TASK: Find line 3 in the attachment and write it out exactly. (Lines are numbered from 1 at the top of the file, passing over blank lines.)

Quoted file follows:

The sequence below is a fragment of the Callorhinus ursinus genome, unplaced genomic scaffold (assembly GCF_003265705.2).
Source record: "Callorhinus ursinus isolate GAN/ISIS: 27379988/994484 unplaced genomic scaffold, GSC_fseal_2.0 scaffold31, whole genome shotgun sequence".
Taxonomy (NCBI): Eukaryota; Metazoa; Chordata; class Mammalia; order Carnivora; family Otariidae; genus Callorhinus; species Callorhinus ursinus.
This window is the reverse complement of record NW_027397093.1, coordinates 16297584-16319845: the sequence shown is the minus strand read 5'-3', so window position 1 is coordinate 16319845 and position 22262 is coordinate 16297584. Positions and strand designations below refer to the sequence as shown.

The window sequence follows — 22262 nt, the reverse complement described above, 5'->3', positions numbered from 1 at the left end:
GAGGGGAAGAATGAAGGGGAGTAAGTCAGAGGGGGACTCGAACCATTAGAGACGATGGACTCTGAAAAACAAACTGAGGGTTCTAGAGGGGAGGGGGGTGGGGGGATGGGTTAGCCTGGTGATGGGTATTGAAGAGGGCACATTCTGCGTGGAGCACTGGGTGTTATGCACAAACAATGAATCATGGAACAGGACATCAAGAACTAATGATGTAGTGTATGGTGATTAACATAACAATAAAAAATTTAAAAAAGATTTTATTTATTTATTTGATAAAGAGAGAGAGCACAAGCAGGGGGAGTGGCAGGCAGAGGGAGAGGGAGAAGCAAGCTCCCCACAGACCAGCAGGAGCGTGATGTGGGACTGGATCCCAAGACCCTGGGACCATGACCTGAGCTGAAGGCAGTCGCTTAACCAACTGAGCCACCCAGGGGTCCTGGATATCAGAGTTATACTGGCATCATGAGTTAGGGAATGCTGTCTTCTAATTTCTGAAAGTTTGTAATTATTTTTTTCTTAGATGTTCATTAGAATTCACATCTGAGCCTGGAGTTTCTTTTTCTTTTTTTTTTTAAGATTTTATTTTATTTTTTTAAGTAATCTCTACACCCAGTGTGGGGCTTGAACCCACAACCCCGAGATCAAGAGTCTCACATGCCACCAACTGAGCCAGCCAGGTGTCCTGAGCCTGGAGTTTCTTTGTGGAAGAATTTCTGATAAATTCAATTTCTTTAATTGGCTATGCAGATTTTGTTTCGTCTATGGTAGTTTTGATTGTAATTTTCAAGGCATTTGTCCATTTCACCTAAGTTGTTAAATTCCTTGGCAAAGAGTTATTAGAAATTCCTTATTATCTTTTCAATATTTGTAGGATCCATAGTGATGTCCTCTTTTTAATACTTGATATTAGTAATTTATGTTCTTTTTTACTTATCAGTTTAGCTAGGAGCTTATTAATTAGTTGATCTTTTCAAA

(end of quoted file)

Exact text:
Taxonomy (NCBI): Eukaryota; Metazoa; Chordata; class Mammalia; order Carnivora; family Otariidae; genus Callorhinus; species Callorhinus ursinus.